Smartphone apps for IBD patients plagued by shortcomings

Reuters Health Information: Smartphone apps for IBD patients plagued by shortcomings

Smartphone apps for IBD patients plagued by shortcomings

Last Updated: 2018-06-27

By Scott Baltic

NEW YORK (Reuters Health) - Most smartphone apps aimed at patients with inflammatory bowel disease (IBD) have severe shortcomings, including a lack of scientific support and clinical validation, researchers say.

In a review of 56 mobile health (mHealth) apps for Apple and Android smartphones, they found such limitations to be common, despite widespread interest by IBD patients in receiving information via apps and/or social media.

"There is a substantial opportunity to educate, engage, and self-empower IBD patients using mHealth applications," Dr. Linda A. Feagins of Dallas VA Medical Center, in Texas, told Reuters Health by email, especially "given the younger age of onset of IBD compared to other chronic illnesses."

Although IBD patients are willing to turn to the internet and mHealth apps for information, support and self-management tools, she added, "There is a significant lack of physician involvement in the design, implementation, and assessment of these resources, particularly in mHealth apps."

Dr. Feagins and her colleague Dr. Michael Kelso found 25 Android apps, 15 iOS apps, and 16 Android/iOS apps for English speakers available through either Google Play or Apple's iTunes App Store.

The researchers also searched the literature to identify a handful of apps that are available only to patients at various healthcare systems, such as the University of California, Los Angeles Center for IBD and Mount Sinai Hospital in New York.

In general, they write in Inflammatory Bowel Diseases, online June 4, multiple barriers will have to be addressed before mHealth apps can become more widely used in IBD management. Among these challenges are a lack of medical involvement in app design and questionable validity and accuracy of the apps' content.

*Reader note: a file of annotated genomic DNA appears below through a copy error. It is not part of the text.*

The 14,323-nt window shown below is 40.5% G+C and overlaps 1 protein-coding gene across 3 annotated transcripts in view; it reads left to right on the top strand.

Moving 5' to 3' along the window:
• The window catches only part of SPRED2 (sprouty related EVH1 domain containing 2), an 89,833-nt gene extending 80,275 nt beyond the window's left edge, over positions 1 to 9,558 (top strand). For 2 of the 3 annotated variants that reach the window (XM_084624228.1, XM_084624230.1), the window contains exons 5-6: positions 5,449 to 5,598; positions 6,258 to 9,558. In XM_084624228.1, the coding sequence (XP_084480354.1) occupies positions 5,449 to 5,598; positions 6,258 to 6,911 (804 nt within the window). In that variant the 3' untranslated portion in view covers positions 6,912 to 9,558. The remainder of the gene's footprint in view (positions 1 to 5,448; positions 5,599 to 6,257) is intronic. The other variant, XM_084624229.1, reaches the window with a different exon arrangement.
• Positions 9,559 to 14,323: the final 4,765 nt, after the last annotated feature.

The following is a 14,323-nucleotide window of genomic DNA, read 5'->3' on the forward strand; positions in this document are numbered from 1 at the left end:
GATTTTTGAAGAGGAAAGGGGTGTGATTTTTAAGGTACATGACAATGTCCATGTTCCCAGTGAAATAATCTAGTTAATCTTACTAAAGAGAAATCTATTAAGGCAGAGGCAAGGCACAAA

Fewer than 10% of the apps focus on providing diagnostic tools, remote consultation and chronic-disease management tools, such as questionnaires, symptom scores, side-effect reporting and self-management recommendations, Dr. Feagins told Reuters Health.

Integration with electronic medical records, HIPAA-compliant messaging and privacy and security features to protect personal health information are often lacking, too.

The authors also point to a "concordance gap" between what patients want from an app and what gastroenterologists prioritize. "Physicians may not endorse tools that patients use, and patients may not find it necessary or beneficial to complete symptom and nutrition diaries or fill out symptom diaries," they write.

"Moreover, even if patients are actively engaged in mobile health app use, their physician must similarly be engaged in using the app," Drs. Feagins and Kelso write. "Otherwise, not only will there be a missed opportunity to gather additional data about a patient's current disease status, but critical information regarding a patient's health may go ignored, causing possible harm to the patient."

Dr. Feagins outlined her advice to clinicians or IBD patients about choosing an app.

First, patients should "look for apps that have been designed with physician involvement and published by academic medical centers, GI societies or similar organizations (and) that provide up-to-date and accurate educational materials, disease self-management tools, and allow transmission of data or interaction between the patient and provider."

Apps that incorporate support groups or online forums are also useful for information and psychosocial support, she added, but these "should be facilitated and moderated by health professionals."

Other valuable features include remote monitoring and symptom logs, push notifications/reminders that can improve treatment adherence, and supplementary educational materials that can be tailored to individual patients.

An editorial by Dr. Ashish Atreja of Mount Sinai School of Medicine, in New York, notes an issue similar to the concordance gap, in that apps that are primarily patient-facing might be free and be widely adopted, yet might have limited value beyond patient education or social support.

"Every app is not equal," he told Reuters Health in a phone interview. "Anyone can publish an app."

Like the authors, Dr. Atreja sees substantial value in apps that could allow remote monitoring of patient symptoms. He also points out that remote monitoring now can in some circumstances qualify for Medicare reimbursement.

The authors disclosed no conflicts of interest and no funding sources.


Inflamm Bowel Dis 2018.

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